If one cannot do this, he should recite the bracha himself, since it seems that l’halacha one is permitted to recite these brachos even if he did not sleep (and in fact, it is difficult to understand the other opinion in this matter). The Aruch Hashulchan also rules that one should recite these brachos himself.
If one has the choice to recite these brachos himself or hear them from an individual (not a shliach tzibur), it is questionable which is preferable.
Regarding viy’hi ratzon, it would seem to depend on whether it is an independent bracha or a continuation of Hama’avir Shayna –the subject of debate among Poskim. The halacha is that it is one bracha and is therefore subject to the rules of Hama’avir Shayna [above]. However, the Ya’avetz writes that one who did not sleep can make this bracha adjacent to the bracha of Hanosen Layaef Koach. This ruling is very difficult to understand. Nevertheless, even according to the Ya’avetz, if one heard Hama’avir Shayna from the chazan he should try to hear viy’hi ratzon as well, because otherwise he will be subject to the debate of whether one can make a bracha with half of it being said and half of it being heard.
Hanosen Lasechvi Bina – Hanosen Layaef Koach
One may recite these brachos as usual.
The Pesukim of Mah Tovu
These pesukim that are recited when one enters the shul are not related to sleep and therefore one should surely say them upon entering the shul. Even one who learned the entire night would leave before davening to use the bathroom (as mentioned previously), and consequently should recite these pesukim upon reentering the shul to begin davening.
There are multiple instances on Shavuos where the question of reciting Birchos HaTorah arises:
Should one who slept a shinas keva (“significant” sleep) during the day [on Erev Yom Tov or on Yom Tov] recite Birchos HaTorah when he arises?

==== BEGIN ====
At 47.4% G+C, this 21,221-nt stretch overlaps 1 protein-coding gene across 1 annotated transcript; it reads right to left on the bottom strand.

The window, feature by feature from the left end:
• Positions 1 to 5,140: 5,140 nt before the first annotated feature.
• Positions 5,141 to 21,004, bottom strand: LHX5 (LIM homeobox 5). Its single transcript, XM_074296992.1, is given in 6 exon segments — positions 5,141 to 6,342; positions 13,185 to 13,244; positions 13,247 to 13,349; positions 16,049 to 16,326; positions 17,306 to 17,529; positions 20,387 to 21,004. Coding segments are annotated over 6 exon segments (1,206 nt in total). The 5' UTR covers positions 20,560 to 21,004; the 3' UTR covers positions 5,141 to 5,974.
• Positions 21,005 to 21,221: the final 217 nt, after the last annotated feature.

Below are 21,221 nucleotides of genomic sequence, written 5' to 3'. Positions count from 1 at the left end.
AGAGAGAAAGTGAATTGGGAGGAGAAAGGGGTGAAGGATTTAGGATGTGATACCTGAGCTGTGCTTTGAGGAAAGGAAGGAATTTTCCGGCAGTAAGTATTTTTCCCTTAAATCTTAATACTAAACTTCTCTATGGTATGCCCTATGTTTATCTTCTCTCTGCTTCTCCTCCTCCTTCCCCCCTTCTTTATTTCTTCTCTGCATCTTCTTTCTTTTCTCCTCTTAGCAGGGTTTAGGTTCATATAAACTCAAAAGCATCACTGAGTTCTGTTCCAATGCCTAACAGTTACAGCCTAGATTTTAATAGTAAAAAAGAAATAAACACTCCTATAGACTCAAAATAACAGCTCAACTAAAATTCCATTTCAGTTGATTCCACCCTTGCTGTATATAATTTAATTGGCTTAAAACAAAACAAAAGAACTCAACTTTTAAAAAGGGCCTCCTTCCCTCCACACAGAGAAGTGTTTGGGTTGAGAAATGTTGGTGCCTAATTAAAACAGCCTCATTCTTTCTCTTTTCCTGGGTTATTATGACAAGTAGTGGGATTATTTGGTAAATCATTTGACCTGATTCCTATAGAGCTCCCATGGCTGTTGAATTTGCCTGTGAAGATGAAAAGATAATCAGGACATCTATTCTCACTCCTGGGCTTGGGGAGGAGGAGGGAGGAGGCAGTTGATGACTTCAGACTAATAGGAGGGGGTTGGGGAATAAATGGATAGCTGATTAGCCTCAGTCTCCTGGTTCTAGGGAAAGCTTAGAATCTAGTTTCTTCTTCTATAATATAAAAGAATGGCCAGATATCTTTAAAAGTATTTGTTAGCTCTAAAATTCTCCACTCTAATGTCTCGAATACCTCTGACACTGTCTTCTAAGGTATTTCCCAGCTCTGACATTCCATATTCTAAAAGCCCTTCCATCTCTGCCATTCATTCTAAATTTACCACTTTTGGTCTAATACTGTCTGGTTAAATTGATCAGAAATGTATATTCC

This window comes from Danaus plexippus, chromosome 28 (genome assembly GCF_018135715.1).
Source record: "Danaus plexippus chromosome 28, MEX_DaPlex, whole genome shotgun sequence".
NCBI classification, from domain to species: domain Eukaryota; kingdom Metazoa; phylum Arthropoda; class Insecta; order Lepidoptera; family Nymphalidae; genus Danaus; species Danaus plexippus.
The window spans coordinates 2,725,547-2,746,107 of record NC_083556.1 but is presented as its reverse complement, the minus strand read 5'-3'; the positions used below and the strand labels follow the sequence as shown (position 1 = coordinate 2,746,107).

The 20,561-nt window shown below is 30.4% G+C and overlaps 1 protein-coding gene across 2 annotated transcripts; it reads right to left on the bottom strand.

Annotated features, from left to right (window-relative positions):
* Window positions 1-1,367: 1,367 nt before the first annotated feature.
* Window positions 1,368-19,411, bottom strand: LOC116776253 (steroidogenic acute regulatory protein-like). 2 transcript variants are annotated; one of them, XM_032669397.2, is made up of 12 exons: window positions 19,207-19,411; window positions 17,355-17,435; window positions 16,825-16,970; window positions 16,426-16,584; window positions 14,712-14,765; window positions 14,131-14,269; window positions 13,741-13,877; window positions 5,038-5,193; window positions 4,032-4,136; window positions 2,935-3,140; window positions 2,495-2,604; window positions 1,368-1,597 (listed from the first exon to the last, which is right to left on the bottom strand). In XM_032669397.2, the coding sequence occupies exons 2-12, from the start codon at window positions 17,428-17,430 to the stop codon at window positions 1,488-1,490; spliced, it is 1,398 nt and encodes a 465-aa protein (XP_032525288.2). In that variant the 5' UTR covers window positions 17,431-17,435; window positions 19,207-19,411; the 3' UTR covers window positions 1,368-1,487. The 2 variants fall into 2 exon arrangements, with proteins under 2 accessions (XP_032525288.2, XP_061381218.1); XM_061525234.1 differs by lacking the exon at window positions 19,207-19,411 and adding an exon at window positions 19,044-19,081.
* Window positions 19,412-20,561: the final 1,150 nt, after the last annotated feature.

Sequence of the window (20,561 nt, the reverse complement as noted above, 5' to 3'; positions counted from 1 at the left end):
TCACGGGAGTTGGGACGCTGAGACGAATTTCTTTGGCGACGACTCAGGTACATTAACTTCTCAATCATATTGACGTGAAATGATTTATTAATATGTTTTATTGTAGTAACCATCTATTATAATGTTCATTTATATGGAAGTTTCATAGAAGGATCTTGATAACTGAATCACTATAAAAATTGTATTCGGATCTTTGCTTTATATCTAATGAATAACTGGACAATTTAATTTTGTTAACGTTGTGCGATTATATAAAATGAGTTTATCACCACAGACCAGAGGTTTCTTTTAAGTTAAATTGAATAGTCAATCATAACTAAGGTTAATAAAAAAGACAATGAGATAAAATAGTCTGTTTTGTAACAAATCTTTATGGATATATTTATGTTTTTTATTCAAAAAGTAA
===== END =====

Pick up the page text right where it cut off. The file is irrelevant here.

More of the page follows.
Although the Shulchan Aruch cites two opinions and rules that one should not recite these brachos, the Mishnah Berurah rules that one may recite these brachos (though he is not obligated to do so).
Should one who did not sleep at all during the night recite Birchos HaTorah in the morning?
This is the subject of debate. The Mishnah Berurah rules that one should not recite the brachos on his own, based on the rule of safek brachos lehakel (not reciting brachos when in doubt). Accordingly, one should hear the brachos from someone else when possible, or have in mind to fulfill the obligation of reciting Birchos HaTorah when reciting “Ahava Rabba”. If he hears them from someone else, it is questionable whether he should answer amain after “la’asok b’divrei sorah”.
Must one interrupt his learning at dawn to recite Birchos HaTorah [and cease learning until he does so]?
Although there are those who rule that one may not learn when one is unable to recite Birchos HaTorah , it appears that the accepted practice is to be lenient in this regard [especially in this scenario, where the obligation to recite Birchos HaTorah is not clear, as was mentioned above]. It is unclear whether one should interrupt a group learning Torah in order for the chazan to recite Birchos HaTorah.
In the two previous scenarios, does it make a difference if one slept a shinas keva on Erev Shavuos?
The Mishnah Berurah quotes Rav Akiva Eiger that if one slept a shinas keva on Erev Shavuos then he should recite Birchos HaTorah if he stayed up all night. However, this is only if one did not learn after reciting Ahavas Olam in Maariv [since he would already be yotzay his obligation with that], and he did not recite Birchos HaTorah when he woke up on Erev Shavuos. Additionally, when reciting the brachos on Shavuos morning relying on his sleep on Erev Shavuos, one should recite it immediately after dawn, or at least immediately after the first break in his learning thereafter.
One who dons his tallis should recite the bracha [even though he is already wearing a tallis kattan] and have in mind his tallis kattan. One who does not wear a tallis, does not recite a bracha on his tallis kattan. It is customary for someone who does not wear a tallis to be yotzay the bracha from someone who is making a bracha on a tallis.